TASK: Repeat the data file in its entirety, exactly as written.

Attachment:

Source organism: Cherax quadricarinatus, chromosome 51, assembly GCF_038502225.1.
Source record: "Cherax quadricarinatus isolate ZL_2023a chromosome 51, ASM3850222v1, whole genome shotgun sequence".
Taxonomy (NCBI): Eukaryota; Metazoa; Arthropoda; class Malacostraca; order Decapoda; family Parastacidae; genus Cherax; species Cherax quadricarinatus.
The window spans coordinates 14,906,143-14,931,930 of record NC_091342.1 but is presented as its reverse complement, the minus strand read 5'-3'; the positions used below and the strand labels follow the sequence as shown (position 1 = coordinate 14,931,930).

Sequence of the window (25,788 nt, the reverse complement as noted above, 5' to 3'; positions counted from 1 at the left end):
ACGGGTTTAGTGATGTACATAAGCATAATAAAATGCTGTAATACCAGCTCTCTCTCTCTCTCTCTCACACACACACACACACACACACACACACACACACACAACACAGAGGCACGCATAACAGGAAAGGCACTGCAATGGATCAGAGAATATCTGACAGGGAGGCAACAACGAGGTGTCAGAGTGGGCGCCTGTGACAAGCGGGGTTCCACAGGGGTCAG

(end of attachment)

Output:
Source organism: Cherax quadricarinatus, chromosome 51, assembly GCF_038502225.1.
Source record: "Cherax quadricarinatus isolate ZL_2023a chromosome 51, ASM3850222v1, whole genome shotgun sequence".
Taxonomy (NCBI): Eukaryota; Metazoa; Arthropoda; class Malacostraca; order Decapoda; family Parastacidae; genus Cherax; species Cherax quadricarinatus.
The window spans coordinates 14,906,143-14,931,930 of record NC_091342.1 but is presented as its reverse complement, the minus strand read 5'-3'; the positions used below and the strand labels follow the sequence as shown (position 1 = coordinate 14,931,930).

Sequence of the window (25,788 nt, the reverse complement as noted above, 5' to 3'; positions counted from 1 at the left end):
ACGGGTTTAGTGATGTACATAAGCATAATAAAATGCTGTAATACCAGCTCTCTCTCTCTCTCTCTCACACACACACACACACACACACACACACACACACACAACACAGAGGCACGCATAACAGGAAAGGCACTGCAATGGATCAGAGAATATCTGACAGGGAGGCAACAACGAGGTGTCAGAGTGGGCGCCTGTGACAAGCGGGGTTCCACAGGGGTCAG